The applet for Sine, Cosine, and Tangent of an angle shows students exactly how the unit circle can affect the graph of a trigonometric function. You can move a slider on the unit circle for one of the three trig functions and it will show how the point moves on a graph from 0 to 2 Pi. Students get a visual picture of the sine, cosine, and tangent wave as it moves across a period of 2 Pi.
#17 - Nets Website: http://www.mathsnet.net/geometry/solid/nets.html
This applet allows students to see how different 3-D figures are created. Students can use a slider to demonstrate how the faces of the figure, in the form of a net, fold together to make the figure. It would be a good idea to have students predict how they think the faces would form together before you allow the students to move the sliders. After students have observed the figures provided, you can have students use these ideas to create their own nets.
#9 - Circle Properties Website: http://www.mathsnet.net/dynamic/car/circle01.html
This applet allows for six different properties of a circle to be explored. In each one, you can move the angle, the diameter, radius, etc. to change the circle. As the circle changes, so does the presented property of the circle. It does not tell the students what is changing but rather it implicitly asks the students to make conjectures about the changes that are occurring.
#20 - Interactive Shape Website: http://www.mathsnet.net/shape/index.html
This is an application that advertises itself as an online course. In fact, it is a great tool for reviewing many geometric vocabulary and concepts. Students can choose the levels and the type of practice they want to complete. The student can also choose the level of problem that they want to complete (Unit 1, 2, etc). In each case, it gives feedback for the students to receive if the teacher is not around.
#13 - Triangle Explorer Website: http://www.shodor.org/interactivate/activities/TriangleExplorer/
This applet is a simple check on finding the area of various triangles. The student can move the triangle to a different space on a coordinate plane. Using the horizontal and vertical distance, the student must predict the area, even though the sides of the triangle don’t perfectly match with the axes. The tool allows students to make their guess and then gives feedback on the correctness of their answer.
#18 - Studyging Polyhedra Website: http://mathforum.org/alejandre/applet.polyhedra.html
This applet allows students to explore five different polyhedrons and see how the number of faces, edges, and vertices change. Students have questions to explore about the faces to see how the increase of faces changes the figure. Students can slow down the rotation of the figure to see more clearly the type and number of faces of each shape.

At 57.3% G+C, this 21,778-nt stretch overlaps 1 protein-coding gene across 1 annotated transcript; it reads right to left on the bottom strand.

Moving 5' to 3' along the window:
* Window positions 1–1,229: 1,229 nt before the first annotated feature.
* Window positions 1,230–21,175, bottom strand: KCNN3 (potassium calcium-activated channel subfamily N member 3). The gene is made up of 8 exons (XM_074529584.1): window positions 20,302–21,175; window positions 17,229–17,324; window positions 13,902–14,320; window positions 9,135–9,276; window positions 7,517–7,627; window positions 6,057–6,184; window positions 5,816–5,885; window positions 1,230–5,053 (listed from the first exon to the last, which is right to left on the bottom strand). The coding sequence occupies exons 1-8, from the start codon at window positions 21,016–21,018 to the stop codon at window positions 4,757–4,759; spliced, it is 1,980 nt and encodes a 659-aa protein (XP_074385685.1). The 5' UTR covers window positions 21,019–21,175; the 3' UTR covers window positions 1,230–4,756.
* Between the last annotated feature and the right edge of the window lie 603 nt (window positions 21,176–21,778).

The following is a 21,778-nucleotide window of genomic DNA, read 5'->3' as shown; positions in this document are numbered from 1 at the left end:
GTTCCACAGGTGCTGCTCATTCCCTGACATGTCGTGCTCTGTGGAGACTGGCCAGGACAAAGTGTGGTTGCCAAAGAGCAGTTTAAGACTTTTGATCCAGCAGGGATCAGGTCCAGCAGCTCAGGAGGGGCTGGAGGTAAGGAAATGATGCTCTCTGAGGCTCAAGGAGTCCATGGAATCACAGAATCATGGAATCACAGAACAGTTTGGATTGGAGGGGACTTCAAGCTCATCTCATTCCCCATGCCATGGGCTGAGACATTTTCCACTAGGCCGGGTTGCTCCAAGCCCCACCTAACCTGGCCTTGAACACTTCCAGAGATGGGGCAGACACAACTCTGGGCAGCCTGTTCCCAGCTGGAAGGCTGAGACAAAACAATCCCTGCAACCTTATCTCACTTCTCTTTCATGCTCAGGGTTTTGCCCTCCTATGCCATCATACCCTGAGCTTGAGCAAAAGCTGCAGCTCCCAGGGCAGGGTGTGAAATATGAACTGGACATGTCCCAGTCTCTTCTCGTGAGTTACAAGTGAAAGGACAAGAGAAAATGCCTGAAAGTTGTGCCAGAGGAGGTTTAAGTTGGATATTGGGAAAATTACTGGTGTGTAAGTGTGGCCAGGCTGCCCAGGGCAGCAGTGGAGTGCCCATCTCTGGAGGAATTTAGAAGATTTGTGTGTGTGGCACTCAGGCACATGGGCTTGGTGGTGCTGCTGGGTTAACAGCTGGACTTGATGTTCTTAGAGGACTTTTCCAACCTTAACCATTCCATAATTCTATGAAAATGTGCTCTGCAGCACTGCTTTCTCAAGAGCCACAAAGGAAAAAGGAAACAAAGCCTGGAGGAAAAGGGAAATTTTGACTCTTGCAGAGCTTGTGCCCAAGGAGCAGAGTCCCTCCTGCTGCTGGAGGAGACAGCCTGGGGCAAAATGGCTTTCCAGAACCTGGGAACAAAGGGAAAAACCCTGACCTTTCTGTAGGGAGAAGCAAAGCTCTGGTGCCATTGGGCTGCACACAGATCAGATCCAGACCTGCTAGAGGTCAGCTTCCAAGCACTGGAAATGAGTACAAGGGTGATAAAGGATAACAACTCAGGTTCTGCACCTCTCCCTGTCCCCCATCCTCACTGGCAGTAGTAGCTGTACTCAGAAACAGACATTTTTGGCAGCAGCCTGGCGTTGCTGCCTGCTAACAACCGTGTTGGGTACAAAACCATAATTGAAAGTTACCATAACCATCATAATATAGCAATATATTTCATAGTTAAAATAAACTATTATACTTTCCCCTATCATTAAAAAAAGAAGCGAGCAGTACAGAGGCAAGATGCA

#3 - Interactive Angles Website: http://www.shodor.org/interactivate/activities/Angles/
This is an applet that gives students an opportunity to indentify angle vocabulary and the measure of certain angles. Students can choose the difficulty level and can track their own progress on identifying the angles and the composition of the angles. There isn’t anything new to learn about the angles but it should reinforce a lot of the ideas that students have previously learned about angles.
#14 - Squaring the Triangle Website: http://www.shodor.org/interactivate/activities/SquaringTheTriangle/
This is an interactive applet that leads to the proof of the Pythagorean Theorem. Students change how long side a and b are. As they change side a and b, the length of side c and the square on side c also change. Students should be able to make conjectures and test multiple examples of why we can take the squares on the legs of a right triangle and add them to make the area of the square on the hypotenuse.
#8 - Circle Circumference and Area Website: http://www.explorelearning.com/index.cfm?method=cResource.dspView&ResourceID=206
This is a quick applet that allows students to see how changing the length of the radius can affect the area and circumference. Students can also see how the diameter is affected by each of these. Students can also take a final challenge to find the arc and sector of the circle as well. The complete application needs a full subscription but you may only need to use it for five minutes to see how to find the area and circumefernce if the students don't already know.
Pros of Measuring Angles:
* Students learn by doing
* Students apply what they learned
* Students use real life tools (protractor)
Pros of Interactive Angles:
* Students can mark their progress
* Students answer problems similar to standardized tests
* Students learn about angles other than acute and obtuse
Pros of Circle Circumference and Area:
* Students discover how the area and perimeter are affected by the diameter and radius
* Students learn by doing
* Students make conjectures about what is happening
Pros of Circle Properties:
* Multiple Properites are presented
* Students make conjectures about what is happening
* Students build on what they learned about in Circle Circumference and Area Pros of Nets:
* Students create their own 3-D figures
* Students see the construction of the shapes
* Students can get a visual representation of the faces, vertices, and edges
Pros of Studying Polyhedra:
* Students can find the number of faces, vertices, and edges
* Students can visualize all sides of the polyhedra
* Students can compare and contrast five different polyhedra